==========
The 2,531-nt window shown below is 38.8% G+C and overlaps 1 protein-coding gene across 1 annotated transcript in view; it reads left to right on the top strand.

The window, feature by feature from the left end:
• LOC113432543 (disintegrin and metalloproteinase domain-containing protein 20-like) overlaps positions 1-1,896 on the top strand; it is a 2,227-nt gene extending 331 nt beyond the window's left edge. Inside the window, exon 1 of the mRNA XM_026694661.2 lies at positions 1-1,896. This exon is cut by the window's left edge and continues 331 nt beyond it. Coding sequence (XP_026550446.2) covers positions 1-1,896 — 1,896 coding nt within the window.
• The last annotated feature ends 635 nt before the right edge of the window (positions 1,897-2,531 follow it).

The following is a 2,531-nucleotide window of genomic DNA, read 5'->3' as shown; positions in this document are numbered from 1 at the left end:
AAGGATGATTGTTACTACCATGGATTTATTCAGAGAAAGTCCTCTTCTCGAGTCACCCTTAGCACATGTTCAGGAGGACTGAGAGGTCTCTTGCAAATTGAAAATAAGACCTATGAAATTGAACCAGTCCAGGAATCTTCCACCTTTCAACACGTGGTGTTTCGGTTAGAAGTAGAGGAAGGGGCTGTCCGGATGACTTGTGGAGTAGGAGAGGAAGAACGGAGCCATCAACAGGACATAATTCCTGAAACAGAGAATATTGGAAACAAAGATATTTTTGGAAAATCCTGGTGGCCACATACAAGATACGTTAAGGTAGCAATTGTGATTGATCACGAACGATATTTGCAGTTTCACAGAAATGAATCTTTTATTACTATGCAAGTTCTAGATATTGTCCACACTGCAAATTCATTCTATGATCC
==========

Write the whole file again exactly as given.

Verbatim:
The 2,531-nt window shown below is 38.8% G+C and overlaps 1 protein-coding gene across 1 annotated transcript in view; it reads left to right on the top strand.

The window, feature by feature from the left end:
• LOC113432543 (disintegrin and metalloproteinase domain-containing protein 20-like) overlaps positions 1-1,896 on the top strand; it is a 2,227-nt gene extending 331 nt beyond the window's left edge. Inside the window, exon 1 of the mRNA XM_026694661.2 lies at positions 1-1,896. This exon is cut by the window's left edge and continues 331 nt beyond it. Coding sequence (XP_026550446.2) covers positions 1-1,896 — 1,896 coding nt within the window.
• The last annotated feature ends 635 nt before the right edge of the window (positions 1,897-2,531 follow it).

The following is a 2,531-nucleotide window of genomic DNA, read 5'->3' as shown; positions in this document are numbered from 1 at the left end:
AAGGATGATTGTTACTACCATGGATTTATTCAGAGAAAGTCCTCTTCTCGAGTCACCCTTAGCACATGTTCAGGAGGACTGAGAGGTCTCTTGCAAATTGAAAATAAGACCTATGAAATTGAACCAGTCCAGGAATCTTCCACCTTTCAACACGTGGTGTTTCGGTTAGAAGTAGAGGAAGGGGCTGTCCGGATGACTTGTGGAGTAGGAGAGGAAGAACGGAGCCATCAACAGGACATAATTCCTGAAACAGAGAATATTGGAAACAAAGATATTTTTGGAAAATCCTGGTGGCCACATACAAGATACGTTAAGGTAGCAATTGTGATTGATCACGAACGATATTTGCAGTTTCACAGAAATGAATCTTTTATTACTATGCAAGTTCTAGATATTGTCCACACTGCAAATTCATTCTATGATCC